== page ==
Ceramic artist's flight of fancy
The seed for creating a new artwork can come unexpectedly. Ceramic artist Kirsty Gardiner works part-time at Aratoi Wairarapa Museum of Art and History in Masterton as a gallery technician.
In 2011, a family bequeathed the skins of two huia birds to the museum. "I knew about them but I have never seen them before. I assumed they'd be a pair of dried-up birds - and they were just so beautiful," Gardiner says.
Her job was to house them in the museum's collection. "It was just the catalyst I suppose to do some research about them and find out more. Then I started making them. It was a bit of an obsession I suppose."
Visitors to Expressions in Upper Hutt can see the results of Gardiner's three-year obsession in her show Portmanteau: A Cabinet of Curiosities. The centrepiece is Barcode, comprised of 77 ceramic huia-like birds. Each is about 30 centimetres long, the same measurement as the huia, extinct since 1907 from hunting and deforestation.
Gardiner says many of the measurements are the same as the huia, even down to female and male beak length. But she describes her ceramic birds as "huia-like" as they aren't exact replicas and are more her expression of the huia. Her first huia were more realistic, which she entered in the Portage Ceramic Awards, winning a merit award in 2011. "Now it's become more of a statement of what actually happened to the birds and all birds that are extinct or about to become extinct than [when] seeing those two birds.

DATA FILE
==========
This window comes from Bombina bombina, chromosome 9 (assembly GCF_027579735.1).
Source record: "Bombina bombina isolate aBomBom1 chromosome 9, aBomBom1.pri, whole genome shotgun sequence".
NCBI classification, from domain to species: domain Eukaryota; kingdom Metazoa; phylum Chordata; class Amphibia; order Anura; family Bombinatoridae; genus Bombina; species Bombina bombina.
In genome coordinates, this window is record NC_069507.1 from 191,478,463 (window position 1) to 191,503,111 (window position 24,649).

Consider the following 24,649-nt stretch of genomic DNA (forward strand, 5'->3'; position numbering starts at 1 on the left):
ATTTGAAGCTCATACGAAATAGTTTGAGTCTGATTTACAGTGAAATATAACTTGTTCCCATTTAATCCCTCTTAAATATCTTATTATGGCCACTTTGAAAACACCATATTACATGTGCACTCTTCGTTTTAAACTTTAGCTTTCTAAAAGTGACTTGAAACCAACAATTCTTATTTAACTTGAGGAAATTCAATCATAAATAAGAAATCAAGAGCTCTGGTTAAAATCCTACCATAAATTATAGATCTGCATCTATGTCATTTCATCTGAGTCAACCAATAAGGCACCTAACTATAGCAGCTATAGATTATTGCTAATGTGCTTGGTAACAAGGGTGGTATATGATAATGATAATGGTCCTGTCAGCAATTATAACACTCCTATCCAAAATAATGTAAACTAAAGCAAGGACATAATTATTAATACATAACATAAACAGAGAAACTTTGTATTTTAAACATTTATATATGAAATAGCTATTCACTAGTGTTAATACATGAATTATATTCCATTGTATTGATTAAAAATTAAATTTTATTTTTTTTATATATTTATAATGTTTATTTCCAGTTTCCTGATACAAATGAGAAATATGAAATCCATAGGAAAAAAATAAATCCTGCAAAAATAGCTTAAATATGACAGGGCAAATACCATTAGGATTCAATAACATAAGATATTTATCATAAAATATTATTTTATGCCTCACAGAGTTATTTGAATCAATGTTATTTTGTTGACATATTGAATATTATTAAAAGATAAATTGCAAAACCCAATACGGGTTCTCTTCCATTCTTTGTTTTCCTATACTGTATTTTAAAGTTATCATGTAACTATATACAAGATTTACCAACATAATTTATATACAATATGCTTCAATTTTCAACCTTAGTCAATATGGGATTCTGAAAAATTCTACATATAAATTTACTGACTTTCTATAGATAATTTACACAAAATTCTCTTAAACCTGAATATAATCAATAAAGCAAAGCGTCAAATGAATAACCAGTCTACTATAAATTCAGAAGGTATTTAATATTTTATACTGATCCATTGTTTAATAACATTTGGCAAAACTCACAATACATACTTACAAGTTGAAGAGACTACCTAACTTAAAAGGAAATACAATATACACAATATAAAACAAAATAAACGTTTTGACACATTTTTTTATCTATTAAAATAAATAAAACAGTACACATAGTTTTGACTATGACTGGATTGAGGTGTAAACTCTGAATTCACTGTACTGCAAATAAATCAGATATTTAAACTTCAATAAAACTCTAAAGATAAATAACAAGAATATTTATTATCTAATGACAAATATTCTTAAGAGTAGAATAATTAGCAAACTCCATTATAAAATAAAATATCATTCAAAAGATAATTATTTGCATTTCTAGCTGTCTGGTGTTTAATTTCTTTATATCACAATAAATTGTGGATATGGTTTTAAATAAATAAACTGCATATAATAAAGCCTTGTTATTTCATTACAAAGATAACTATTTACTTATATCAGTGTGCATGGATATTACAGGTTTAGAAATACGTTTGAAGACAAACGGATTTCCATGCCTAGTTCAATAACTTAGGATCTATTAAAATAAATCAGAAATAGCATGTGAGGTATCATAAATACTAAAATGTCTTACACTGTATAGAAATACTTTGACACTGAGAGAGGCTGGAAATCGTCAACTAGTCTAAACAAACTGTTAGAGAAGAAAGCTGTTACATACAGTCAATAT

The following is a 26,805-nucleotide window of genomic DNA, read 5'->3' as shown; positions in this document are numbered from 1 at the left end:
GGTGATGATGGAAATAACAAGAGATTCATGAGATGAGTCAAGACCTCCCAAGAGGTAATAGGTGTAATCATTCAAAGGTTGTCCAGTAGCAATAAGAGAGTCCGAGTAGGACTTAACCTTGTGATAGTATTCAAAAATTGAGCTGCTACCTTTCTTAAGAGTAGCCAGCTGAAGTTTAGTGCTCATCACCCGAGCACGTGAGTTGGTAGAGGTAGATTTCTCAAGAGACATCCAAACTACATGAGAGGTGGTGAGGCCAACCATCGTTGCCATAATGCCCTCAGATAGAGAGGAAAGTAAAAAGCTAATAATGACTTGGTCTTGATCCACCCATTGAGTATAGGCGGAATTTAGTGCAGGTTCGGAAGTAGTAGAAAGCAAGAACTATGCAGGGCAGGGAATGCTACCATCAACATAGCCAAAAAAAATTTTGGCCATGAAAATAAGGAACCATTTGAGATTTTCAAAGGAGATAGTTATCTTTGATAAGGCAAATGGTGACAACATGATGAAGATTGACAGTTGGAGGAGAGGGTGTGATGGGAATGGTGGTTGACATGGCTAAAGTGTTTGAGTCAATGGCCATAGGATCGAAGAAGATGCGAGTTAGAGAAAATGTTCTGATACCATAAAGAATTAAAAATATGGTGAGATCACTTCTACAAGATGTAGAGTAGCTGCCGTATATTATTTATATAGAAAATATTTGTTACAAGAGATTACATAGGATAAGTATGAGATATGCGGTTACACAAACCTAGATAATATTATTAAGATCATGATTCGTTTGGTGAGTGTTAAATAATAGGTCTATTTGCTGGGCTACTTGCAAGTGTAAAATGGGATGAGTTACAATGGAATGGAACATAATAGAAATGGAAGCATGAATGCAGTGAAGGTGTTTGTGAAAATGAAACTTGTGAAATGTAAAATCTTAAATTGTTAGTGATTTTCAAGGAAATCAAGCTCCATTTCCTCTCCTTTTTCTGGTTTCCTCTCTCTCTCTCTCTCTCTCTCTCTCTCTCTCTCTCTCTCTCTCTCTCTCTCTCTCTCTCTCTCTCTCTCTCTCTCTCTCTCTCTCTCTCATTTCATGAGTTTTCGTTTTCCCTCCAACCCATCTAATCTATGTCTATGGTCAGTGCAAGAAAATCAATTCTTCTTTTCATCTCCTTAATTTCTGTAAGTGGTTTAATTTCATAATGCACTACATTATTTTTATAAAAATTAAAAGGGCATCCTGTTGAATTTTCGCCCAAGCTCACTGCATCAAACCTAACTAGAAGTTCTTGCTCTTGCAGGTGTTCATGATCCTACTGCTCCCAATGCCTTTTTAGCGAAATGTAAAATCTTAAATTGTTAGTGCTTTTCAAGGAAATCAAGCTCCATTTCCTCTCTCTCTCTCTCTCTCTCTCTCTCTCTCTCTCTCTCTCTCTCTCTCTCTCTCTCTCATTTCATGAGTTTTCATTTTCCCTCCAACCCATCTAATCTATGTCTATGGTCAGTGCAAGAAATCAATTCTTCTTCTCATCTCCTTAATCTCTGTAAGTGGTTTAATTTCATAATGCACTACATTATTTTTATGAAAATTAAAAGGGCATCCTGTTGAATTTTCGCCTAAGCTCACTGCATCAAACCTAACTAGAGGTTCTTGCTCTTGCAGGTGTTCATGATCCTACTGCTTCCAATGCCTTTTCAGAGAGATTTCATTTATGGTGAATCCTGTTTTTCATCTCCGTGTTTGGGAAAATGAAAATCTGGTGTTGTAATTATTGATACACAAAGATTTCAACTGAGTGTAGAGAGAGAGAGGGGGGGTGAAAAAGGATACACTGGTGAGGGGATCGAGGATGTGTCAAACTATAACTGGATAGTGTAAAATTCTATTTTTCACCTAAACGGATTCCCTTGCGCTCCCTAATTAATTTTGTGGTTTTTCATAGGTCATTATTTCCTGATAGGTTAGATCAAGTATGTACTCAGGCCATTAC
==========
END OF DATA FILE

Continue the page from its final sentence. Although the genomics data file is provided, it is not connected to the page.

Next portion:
"It's saying to people ‘look, this is what we've actually done'."
Gardiner says Barcode grew of of being given a specific wall space at Aratoi. From a distance, the 77 birds resemble a giant barcode and each bird also has an individual barcode on its left side to signify its price. The idea of price acknowledges the rush in the early 1900s to buy huia skins.
Gardiner also put each of the 77 on sale individually for $100 each, the equivalent of what collectors paid for huia skins in the early 1900s. Eerily mirroring the frenzy for skins more than a century ago, all 77 ceramic huia were snapped up. "It wasn't about selling them but the statement. People came in and were buying them and it felt like a repeat of the same thing."
Gardiner is doing the same for Barcode at Expressions. She spent four months making 77 new ceramic birds for the work and each is for sale. "We are selling them again because I want to see if the same thing will happen."
The show's title, Portmanteau: A Cabinet of Curiosities, is also important for Gardiner, who also won the premiere prize in the 2010 Portage Ceramic Awards. Portmanteau can mean a travel bag or a new word made up of two other words. The show also features ceramic extinct native birds from Gardiner's imagination, including the matuchi and the pipiwhararua. The concept is linked to collections or "cabinets of curiosities" that were popular in the Victorian era where "if you needed to make a unicorn, you got some bits and bobs and made one", Gardiner says.
Gardiner, a ceramic artist for the past 30 years, had not crafted birds before huia but she says birds are likely to be part of further artworks.
Portmanteau: A Cabinet of Curiosities, Expressions Arts & Entertainment Centre, Upper Hutt until April 21.
The Dominion Post